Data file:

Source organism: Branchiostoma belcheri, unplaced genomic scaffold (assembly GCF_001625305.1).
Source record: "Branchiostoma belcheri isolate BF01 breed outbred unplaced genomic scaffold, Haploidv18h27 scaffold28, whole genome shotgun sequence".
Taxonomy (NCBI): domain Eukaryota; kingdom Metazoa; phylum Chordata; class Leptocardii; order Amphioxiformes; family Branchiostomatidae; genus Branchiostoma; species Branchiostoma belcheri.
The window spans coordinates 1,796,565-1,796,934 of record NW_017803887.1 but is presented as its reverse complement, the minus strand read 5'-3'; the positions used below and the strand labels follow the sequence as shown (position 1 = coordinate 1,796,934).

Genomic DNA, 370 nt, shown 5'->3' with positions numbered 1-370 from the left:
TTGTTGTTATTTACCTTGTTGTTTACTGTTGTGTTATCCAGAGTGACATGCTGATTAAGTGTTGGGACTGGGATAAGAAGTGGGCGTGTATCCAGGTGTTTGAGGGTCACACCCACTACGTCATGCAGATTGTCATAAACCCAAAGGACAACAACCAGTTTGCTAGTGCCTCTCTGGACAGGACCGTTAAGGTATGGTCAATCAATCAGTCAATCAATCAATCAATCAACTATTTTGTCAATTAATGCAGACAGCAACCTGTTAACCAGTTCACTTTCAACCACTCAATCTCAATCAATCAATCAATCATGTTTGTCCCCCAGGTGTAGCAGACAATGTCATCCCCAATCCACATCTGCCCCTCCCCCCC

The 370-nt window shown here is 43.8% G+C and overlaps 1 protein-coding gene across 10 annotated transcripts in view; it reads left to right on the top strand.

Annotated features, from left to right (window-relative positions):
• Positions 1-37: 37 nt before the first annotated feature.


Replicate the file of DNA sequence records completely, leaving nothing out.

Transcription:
Source organism: Branchiostoma belcheri, unplaced genomic scaffold (assembly GCF_001625305.1).
Source record: "Branchiostoma belcheri isolate BF01 breed outbred unplaced genomic scaffold, Haploidv18h27 scaffold28, whole genome shotgun sequence".
Taxonomy (NCBI): domain Eukaryota; kingdom Metazoa; phylum Chordata; class Leptocardii; order Amphioxiformes; family Branchiostomatidae; genus Branchiostoma; species Branchiostoma belcheri.
The window spans coordinates 1,796,565-1,796,934 of record NW_017803887.1 but is presented as its reverse complement, the minus strand read 5'-3'; the positions used below and the strand labels follow the sequence as shown (position 1 = coordinate 1,796,934).

Genomic DNA, 370 nt, shown 5'->3' with positions numbered 1-370 from the left:
TTGTTGTTATTTACCTTGTTGTTTACTGTTGTGTTATCCAGAGTGACATGCTGATTAAGTGTTGGGACTGGGATAAGAAGTGGGCGTGTATCCAGGTGTTTGAGGGTCACACCCACTACGTCATGCAGATTGTCATAAACCCAAAGGACAACAACCAGTTTGCTAGTGCCTCTCTGGACAGGACCGTTAAGGTATGGTCAATCAATCAGTCAATCAATCAATCAATCAACTATTTTGTCAATTAATGCAGACAGCAACCTGTTAACCAGTTCACTTTCAACCACTCAATCTCAATCAATCAATCAATCATGTTTGTCCCCCAGGTGTAGCAGACAATGTCATCCCCAATCCACATCTGCCCCTCCCCCCC

The 370-nt window shown here is 43.8% G+C and overlaps 1 protein-coding gene across 10 annotated transcripts in view; it reads left to right on the top strand.

Annotated features, from left to right (window-relative positions):
• Positions 1-37: 37 nt before the first annotated feature.